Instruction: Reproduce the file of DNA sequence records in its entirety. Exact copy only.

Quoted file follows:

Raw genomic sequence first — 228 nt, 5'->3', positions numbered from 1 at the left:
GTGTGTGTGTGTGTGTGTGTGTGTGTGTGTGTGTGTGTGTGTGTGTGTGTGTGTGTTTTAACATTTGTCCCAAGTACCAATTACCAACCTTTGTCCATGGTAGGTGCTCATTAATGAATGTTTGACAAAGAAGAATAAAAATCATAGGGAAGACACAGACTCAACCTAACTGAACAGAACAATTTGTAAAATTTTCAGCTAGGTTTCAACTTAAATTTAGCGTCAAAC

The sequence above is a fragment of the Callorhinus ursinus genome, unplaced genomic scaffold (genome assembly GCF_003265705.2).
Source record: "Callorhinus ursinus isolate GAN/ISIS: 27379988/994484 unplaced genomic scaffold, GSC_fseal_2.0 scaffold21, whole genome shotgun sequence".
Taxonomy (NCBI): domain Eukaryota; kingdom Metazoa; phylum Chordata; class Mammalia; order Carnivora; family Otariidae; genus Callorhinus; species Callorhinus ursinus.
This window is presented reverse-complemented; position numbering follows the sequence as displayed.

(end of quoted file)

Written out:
Raw genomic sequence first — 228 nt, 5'->3', positions numbered from 1 at the left:
GTGTGTGTGTGTGTGTGTGTGTGTGTGTGTGTGTGTGTGTGTGTGTGTGTGTGTGTTTTAACATTTGTCCCAAGTACCAATTACCAACCTTTGTCCATGGTAGGTGCTCATTAATGAATGTTTGACAAAGAAGAATAAAAATCATAGGGAAGACACAGACTCAACCTAACTGAACAGAACAATTTGTAAAATTTTCAGCTAGGTTTCAACTTAAATTTAGCGTCAAAC

The sequence above is a fragment of the Callorhinus ursinus genome, unplaced genomic scaffold (genome assembly GCF_003265705.2).
Source record: "Callorhinus ursinus isolate GAN/ISIS: 27379988/994484 unplaced genomic scaffold, GSC_fseal_2.0 scaffold21, whole genome shotgun sequence".
Taxonomy (NCBI): domain Eukaryota; kingdom Metazoa; phylum Chordata; class Mammalia; order Carnivora; family Otariidae; genus Callorhinus; species Callorhinus ursinus.
This window is presented reverse-complemented; position numbering follows the sequence as displayed.